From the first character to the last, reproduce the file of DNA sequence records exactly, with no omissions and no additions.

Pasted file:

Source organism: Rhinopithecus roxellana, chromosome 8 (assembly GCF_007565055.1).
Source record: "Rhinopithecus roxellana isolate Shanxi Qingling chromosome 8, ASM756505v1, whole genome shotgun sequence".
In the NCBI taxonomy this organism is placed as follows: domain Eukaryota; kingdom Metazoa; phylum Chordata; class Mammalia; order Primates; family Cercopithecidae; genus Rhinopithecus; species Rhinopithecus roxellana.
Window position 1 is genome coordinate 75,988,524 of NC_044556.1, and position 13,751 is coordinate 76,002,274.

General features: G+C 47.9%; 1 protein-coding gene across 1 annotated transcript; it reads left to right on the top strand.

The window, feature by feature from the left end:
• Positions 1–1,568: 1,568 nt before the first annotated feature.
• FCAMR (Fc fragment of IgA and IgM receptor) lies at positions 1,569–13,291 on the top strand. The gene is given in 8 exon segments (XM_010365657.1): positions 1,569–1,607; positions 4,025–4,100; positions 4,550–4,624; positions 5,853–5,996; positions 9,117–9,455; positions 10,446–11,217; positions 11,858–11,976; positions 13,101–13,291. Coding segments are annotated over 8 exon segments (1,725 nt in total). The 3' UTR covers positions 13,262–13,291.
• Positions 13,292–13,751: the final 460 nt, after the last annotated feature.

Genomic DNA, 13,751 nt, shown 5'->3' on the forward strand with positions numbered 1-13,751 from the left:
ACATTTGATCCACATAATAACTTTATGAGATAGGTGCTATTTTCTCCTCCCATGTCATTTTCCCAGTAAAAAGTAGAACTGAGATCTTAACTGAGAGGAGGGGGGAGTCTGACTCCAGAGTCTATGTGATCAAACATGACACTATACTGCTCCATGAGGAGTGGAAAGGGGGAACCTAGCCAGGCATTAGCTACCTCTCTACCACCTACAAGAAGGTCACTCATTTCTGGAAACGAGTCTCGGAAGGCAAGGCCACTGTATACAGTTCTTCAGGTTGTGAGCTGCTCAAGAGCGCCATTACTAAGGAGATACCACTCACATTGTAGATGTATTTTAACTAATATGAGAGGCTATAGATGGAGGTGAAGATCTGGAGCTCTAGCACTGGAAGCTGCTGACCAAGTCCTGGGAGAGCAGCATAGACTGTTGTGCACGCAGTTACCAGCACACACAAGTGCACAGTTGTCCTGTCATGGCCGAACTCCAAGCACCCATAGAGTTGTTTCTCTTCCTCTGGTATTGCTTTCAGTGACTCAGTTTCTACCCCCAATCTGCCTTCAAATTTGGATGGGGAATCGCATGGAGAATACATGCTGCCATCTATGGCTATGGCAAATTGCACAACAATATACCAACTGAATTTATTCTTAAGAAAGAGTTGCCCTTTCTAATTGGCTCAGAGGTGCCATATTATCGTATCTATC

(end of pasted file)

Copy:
Source organism: Rhinopithecus roxellana, chromosome 8 (assembly GCF_007565055.1).
Source record: "Rhinopithecus roxellana isolate Shanxi Qingling chromosome 8, ASM756505v1, whole genome shotgun sequence".
In the NCBI taxonomy this organism is placed as follows: domain Eukaryota; kingdom Metazoa; phylum Chordata; class Mammalia; order Primates; family Cercopithecidae; genus Rhinopithecus; species Rhinopithecus roxellana.
Window position 1 is genome coordinate 75,988,524 of NC_044556.1, and position 13,751 is coordinate 76,002,274.

General features: G+C 47.9%; 1 protein-coding gene across 1 annotated transcript; it reads left to right on the top strand.

The window, feature by feature from the left end:
• Positions 1–1,568: 1,568 nt before the first annotated feature.
• FCAMR (Fc fragment of IgA and IgM receptor) lies at positions 1,569–13,291 on the top strand. The gene is given in 8 exon segments (XM_010365657.1): positions 1,569–1,607; positions 4,025–4,100; positions 4,550–4,624; positions 5,853–5,996; positions 9,117–9,455; positions 10,446–11,217; positions 11,858–11,976; positions 13,101–13,291. Coding segments are annotated over 8 exon segments (1,725 nt in total). The 3' UTR covers positions 13,262–13,291.
• Positions 13,292–13,751: the final 460 nt, after the last annotated feature.

Genomic DNA, 13,751 nt, shown 5'->3' on the forward strand with positions numbered 1-13,751 from the left:
ACATTTGATCCACATAATAACTTTATGAGATAGGTGCTATTTTCTCCTCCCATGTCATTTTCCCAGTAAAAAGTAGAACTGAGATCTTAACTGAGAGGAGGGGGGAGTCTGACTCCAGAGTCTATGTGATCAAACATGACACTATACTGCTCCATGAGGAGTGGAAAGGGGGAACCTAGCCAGGCATTAGCTACCTCTCTACCACCTACAAGAAGGTCACTCATTTCTGGAAACGAGTCTCGGAAGGCAAGGCCACTGTATACAGTTCTTCAGGTTGTGAGCTGCTCAAGAGCGCCATTACTAAGGAGATACCACTCACATTGTAGATGTATTTTAACTAATATGAGAGGCTATAGATGGAGGTGAAGATCTGGAGCTCTAGCACTGGAAGCTGCTGACCAAGTCCTGGGAGAGCAGCATAGACTGTTGTGCACGCAGTTACCAGCACACACAAGTGCACAGTTGTCCTGTCATGGCCGAACTCCAAGCACCCATAGAGTTGTTTCTCTTCCTCTGGTATTGCTTTCAGTGACTCAGTTTCTACCCCCAATCTGCCTTCAAATTTGGATGGGGAATCGCATGGAGAATACATGCTGCCATCTATGGCTATGGCAAATTGCACAACAATATACCAACTGAATTTATTCTTAAGAAAGAGTTGCCCTTTCTAATTGGCTCAGAGGTGCCATATTATCGTATCTATC